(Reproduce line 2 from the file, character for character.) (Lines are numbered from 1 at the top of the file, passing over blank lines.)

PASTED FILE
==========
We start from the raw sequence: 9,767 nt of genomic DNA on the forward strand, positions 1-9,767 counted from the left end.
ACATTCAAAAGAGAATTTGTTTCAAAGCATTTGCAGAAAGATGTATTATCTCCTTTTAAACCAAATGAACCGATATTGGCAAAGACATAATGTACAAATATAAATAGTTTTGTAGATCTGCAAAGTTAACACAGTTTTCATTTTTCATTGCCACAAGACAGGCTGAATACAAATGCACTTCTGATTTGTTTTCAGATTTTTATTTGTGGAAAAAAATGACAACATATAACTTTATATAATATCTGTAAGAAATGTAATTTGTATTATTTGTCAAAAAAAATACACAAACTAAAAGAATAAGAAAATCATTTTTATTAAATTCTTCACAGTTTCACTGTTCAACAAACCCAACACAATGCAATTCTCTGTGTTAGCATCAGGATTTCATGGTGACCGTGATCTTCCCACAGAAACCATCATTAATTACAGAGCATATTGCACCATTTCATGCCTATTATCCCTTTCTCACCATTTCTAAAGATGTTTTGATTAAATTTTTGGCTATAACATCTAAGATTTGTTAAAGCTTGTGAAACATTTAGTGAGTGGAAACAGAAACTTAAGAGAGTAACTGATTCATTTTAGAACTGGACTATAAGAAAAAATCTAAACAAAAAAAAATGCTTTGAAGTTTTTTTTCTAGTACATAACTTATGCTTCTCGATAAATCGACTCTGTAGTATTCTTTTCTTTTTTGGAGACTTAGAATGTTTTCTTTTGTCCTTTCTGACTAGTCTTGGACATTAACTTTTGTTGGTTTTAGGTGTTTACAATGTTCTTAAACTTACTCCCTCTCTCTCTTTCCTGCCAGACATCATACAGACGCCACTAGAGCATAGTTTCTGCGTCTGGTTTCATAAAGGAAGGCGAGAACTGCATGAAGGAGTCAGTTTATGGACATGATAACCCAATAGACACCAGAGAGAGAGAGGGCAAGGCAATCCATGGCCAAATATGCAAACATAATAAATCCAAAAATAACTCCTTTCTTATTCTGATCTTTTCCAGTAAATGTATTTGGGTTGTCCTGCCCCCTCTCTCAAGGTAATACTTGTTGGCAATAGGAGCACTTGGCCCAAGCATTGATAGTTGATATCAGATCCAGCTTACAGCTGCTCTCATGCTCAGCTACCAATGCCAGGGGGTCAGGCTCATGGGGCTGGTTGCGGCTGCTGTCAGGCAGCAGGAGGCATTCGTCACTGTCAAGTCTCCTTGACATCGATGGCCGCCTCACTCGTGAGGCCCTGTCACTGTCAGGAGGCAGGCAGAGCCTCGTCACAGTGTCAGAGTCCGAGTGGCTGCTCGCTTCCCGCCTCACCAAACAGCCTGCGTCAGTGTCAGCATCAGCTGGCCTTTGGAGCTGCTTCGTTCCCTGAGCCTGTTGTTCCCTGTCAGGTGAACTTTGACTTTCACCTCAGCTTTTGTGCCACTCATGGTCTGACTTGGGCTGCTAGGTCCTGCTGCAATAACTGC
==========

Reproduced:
ACATTCAAAAGAGAATTTGTTTCAAAGCATTTGCAGAAAGATGTATTATCTCCTTTTAAACCAAATGAACCGATATTGGCAAAGACATAATGTACAAATATAAATAGTTTTGTAGATCTGCAAAGTTAACACAGTTTTCATTTTTCATTGCCACAAGACAGGCTGAATACAAATGCACTTCTGATTTGTTTTCAGATTTTTATTTGTGGAAAAAAATGACAACATATAACTTTATATAATATCTGTAAGAAATGTAATTTGTATTATTTGTCAAAAAAAATACACAAACTAAAAGAATAAGAAAATCATTTTTATTAAATTCTTCACAGTTTCACTGTTCAACAAACCCAACACAATGCAATTCTCTGTGTTAGCATCAGGATTTCATGGTGACCGTGATCTTCCCACAGAAACCATCATTAATTACAGAGCATATTGCACCATTTCATGCCTATTATCCCTTTCTCACCATTTCTAAAGATGTTTTGATTAAATTTTTGGCTATAACATCTAAGATTTGTTAAAGCTTGTGAAACATTTAGTGAGTGGAAACAGAAACTTAAGAGAGTAACTGATTCATTTTAGAACTGGACTATAAGAAAAAATCTAAACAAAAAAAAATGCTTTGAAGTTTTTTTTCTAGTACATAACTTATGCTTCTCGATAAATCGACTCTGTAGTATTCTTTTCTTTTTTGGAGACTTAGAATGTTTTCTTTTGTCCTTTCTGACTAGTCTTGGACATTAACTTTTGTTGGTTTTAGGTGTTTACAATGTTCTTAAACTTACTCCCTCTCTCTCTTTCCTGCCAGACATCATACAGACGCCACTAGAGCATAGTTTCTGCGTCTGGTTTCATAAAGGAAGGCGAGAACTGCATGAAGGAGTCAGTTTATGGACATGATAACCCAATAGACACCAGAGAGAGAGAGGGCAAGGCAATCCATGGCCAAATATGCAAACATAATAAATCCAAAAATAACTCCTTTCTTATTCTGATCTTTTCCAGTAAATGTATTTGGGTTGTCCTGCCCCCTCTCTCAAGGTAATACTTGTTGGCAATAGGAGCACTTGGCCCAAGCATTGATAGTTGATATCAGATCCAGCTTACAGCTGCTCTCATGCTCAGCTACCAATGCCAGGGGGTCAGGCTCATGGGGCTGGTTGCGGCTGCTGTCAGGCAGCAGGAGGCATTCGTCACTGTCAAGTCTCCTTGACATCGATGGCCGCCTCACTCGTGAGGCCCTGTCACTGTCAGGAGGCAGGCAGAGCCTCGTCACAGTGTCAGAGTCCGAGTGGCTGCTCGCTTCCCGCCTCACCAAACAGCCTGCGTCAGTGTCAGCATCAGCTGGCCTTTGGAGCTGCTTCGTTCCCTGAGCCTGTTGTTCCCTGTCAGGTGAACTTTGACTTTCACCTCAGCTTTTGTGCCACTCATGGTCTGACTTGGGCTGCTAGGTCCTGCTGCAATAACTGC